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gracie88
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Discussion Starter #1
Hi everybody. I have not found any shows to gawk at so I am back. What I'd like to do is post some pics of my admittedly mutt dairy/brush goats and have others critique them and post pics of theirs for compare/contrast. (I'll show you mine if you'll show me yours :p )

OK, here goes:
Shirley (lamancha x alpine 1 yr)




and Laverne (lamancha x oberhasli 1.5 yr)




So there they are. I will note that Laverne is standing on a slope, her back is actually roughly level. Feel free to be critical, I won't tell them :)
 

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theres a online goatshow i can send you the link if you want it.

heres what i think about you does:

Shirley, looks to have a level top line, pretty level rump, good pasturens, longer lean neck then the other doe. By the looks of her back end she is a little hocky, and has nice size teats for a junior doe.

Laverne, has more body capcity, nice pasturens, she is not as level and her rump is more down hill. I think if set up she would have a better rump. I can tell she was nice sharp withers. In the photo she is very hocky.

with a set up photo you can tell more about their conformation
 

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gracie88
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Discussion Starter #3
Yes, I would love the link, thanks. How do you set them up? What's hocky?
 

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here is the link: http://coondog.tobiahost.com/index.php?

heres a photo of one of my junior does set up (i know her fore legs are pointing out to much in front of her)



here is a photo of her back legs.


hocks are like the joint in the back leg. In the photo of your goat the hocks(the joint) is going and almost touching. You want to spead their back legs apart to the where they would naturaly be.
 

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gracie88
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Discussion Starter #6
"I used to own Lenny and Squiggy!!"
:rotfl: :D :rotfl:
 

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Actually you can tell more about a goat by the way they stand naturally (i.e, not set up). This, obviously, is why people pose their goats, to show them to the best advantage and to try to hide any faults the animal might have.

I'm going to be very honest with you, I don't like the rump width on these girls, or the width throughout on the Alpine/LaMancha cross. The Ober-LaMancha cross has better strength IMHO, but they are probably both going to have a triangular shaped udder when viewed from the rear. They both toe out in the front and their hocks turn in at the rear, a set of triats that go together in my experience.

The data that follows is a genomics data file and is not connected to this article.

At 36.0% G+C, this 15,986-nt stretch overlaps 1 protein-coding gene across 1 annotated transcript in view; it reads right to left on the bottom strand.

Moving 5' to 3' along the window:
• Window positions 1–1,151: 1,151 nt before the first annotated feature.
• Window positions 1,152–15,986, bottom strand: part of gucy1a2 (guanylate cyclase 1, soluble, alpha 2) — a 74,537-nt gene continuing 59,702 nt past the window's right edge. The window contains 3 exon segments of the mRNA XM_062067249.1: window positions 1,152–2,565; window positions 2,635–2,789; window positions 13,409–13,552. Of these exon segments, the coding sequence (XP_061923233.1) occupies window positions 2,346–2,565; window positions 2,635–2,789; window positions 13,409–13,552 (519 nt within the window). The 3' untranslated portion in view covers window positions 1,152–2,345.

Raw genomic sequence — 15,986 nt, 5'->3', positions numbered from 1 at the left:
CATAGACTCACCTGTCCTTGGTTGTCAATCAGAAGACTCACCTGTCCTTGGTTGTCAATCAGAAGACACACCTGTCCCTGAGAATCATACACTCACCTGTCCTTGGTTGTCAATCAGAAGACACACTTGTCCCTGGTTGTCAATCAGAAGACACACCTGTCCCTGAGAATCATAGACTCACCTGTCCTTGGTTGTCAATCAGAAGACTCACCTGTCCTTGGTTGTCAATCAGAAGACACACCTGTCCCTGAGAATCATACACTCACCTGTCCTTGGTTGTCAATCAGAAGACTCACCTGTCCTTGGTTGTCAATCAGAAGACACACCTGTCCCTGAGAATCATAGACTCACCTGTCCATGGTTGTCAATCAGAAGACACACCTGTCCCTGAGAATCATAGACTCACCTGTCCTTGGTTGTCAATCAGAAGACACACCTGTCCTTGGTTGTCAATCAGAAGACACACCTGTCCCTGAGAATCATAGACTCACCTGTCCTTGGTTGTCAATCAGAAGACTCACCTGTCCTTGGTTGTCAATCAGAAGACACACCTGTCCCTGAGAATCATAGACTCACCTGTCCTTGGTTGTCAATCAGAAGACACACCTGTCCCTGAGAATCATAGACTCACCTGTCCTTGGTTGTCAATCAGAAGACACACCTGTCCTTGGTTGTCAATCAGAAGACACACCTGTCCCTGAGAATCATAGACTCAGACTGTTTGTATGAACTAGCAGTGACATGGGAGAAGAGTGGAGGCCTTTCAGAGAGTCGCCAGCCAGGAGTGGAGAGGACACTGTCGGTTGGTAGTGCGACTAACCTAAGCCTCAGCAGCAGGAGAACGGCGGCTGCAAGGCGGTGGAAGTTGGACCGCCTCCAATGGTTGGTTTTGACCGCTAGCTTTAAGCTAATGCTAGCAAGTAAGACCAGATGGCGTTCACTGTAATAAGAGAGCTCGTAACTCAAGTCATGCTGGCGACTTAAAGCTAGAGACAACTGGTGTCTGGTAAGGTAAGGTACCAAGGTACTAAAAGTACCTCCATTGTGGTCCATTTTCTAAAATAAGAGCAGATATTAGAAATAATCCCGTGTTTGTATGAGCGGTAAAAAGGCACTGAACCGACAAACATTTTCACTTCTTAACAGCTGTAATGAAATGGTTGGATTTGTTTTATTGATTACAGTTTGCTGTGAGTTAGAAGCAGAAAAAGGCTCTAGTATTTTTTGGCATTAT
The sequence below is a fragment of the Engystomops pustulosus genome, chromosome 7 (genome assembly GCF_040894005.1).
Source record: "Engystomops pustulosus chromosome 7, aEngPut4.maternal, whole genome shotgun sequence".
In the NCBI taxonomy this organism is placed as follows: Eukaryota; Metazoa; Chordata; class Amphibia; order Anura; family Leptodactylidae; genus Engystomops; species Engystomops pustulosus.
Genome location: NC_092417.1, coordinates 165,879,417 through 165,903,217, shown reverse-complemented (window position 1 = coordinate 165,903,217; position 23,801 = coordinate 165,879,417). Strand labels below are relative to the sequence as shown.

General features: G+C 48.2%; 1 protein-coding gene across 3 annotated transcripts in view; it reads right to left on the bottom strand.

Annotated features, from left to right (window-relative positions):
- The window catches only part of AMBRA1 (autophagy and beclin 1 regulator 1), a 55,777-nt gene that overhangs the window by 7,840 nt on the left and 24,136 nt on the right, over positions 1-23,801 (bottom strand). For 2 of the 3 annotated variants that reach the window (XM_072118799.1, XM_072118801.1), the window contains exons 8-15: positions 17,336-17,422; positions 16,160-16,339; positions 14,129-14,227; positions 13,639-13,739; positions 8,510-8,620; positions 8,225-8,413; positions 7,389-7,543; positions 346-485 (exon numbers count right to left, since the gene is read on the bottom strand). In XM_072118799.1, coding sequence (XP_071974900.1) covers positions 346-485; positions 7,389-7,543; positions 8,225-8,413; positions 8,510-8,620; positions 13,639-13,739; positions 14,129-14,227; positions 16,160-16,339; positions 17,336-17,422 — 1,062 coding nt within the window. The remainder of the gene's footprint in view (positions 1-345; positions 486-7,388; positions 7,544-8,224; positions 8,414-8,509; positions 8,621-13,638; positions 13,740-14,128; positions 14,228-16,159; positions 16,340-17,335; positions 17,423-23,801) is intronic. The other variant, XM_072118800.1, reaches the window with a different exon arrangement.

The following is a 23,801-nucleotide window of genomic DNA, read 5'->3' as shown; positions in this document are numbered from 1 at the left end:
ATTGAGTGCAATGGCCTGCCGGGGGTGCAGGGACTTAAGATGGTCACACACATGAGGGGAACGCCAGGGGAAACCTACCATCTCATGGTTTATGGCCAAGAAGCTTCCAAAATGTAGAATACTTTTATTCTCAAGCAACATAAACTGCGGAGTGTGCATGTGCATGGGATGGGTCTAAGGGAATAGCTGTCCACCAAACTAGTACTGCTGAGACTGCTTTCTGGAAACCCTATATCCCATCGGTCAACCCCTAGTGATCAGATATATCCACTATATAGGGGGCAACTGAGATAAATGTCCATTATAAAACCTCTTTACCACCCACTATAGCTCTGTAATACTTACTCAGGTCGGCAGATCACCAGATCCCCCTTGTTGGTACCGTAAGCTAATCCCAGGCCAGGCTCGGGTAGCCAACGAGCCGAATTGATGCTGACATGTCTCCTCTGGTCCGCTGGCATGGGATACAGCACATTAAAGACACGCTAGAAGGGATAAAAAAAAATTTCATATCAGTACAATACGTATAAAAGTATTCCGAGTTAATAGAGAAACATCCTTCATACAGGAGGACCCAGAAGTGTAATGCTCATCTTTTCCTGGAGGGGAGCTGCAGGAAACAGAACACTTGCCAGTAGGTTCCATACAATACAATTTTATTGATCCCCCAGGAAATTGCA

They aren't poor quality does, they are good starter animals and they have a lot going for them. If they were mine, the first traits I would work on would be width in the rear end- between the legs, rump width, escutcheon width, and try not to sacrifice the decent rear leg angulation that they have. After that you could aim for a more nearly level rump. They are similar in a lot of ways, I take it that they have the same sire or are otherwise closely related?
 

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gracie88
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Discussion Starter #8
Yeah, apparently the local 4-H group all had access to a lamancha buck :) I almost did not get them because of the ears but I think I'm hooked now.

Thanks, Chamoisee, for being honest. It's much more educational than otherwise. Here is another question. If I breed these girls for dairy (was thinking meat but reconsidering my options), is it better to stick to one breed? Could I breed their offspring up to purebred status or is it better to just find the best dairy buck I can, regardless of breed since they are crossbred already? And, is it ok to drift in my own thread? :D
 

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Thread drift is fine, it's your own thread! Besides, conformation of a doe you already have is meaningless except in the context of culling her or breeding her!

I recommend breeding to a good quality LaMancha buck if the earlessness doesn't bother you. Why? Because, LaManchas are the only breed with an open herd book, and they're unusually accepting of grade and American animals. You can breed these girls up to purebred! That can't be done in any other dairy breed that I know of in the U.S. Also, LaMancha blood is diverse enough that you'll be able to select what you need, whereas the Ober blood is limited and difficult to acheieve your goals (but this could also be done with Alpine blood which is also diverse). These two are 50% LM, the next generation, if bred back, will be 75%, and their doelings will be American LM. In three years, you can have American LaManchas and show them in the LaMancha class.

Now- because the LaMancha blood is diverse (liek the Alpines), if it were me, I would select for one group of traits at a time, try to keep your herd similar in type and style, and linebreed a little bit so that what you get will be consistent and predictable.

That's what I'd do! :)
 
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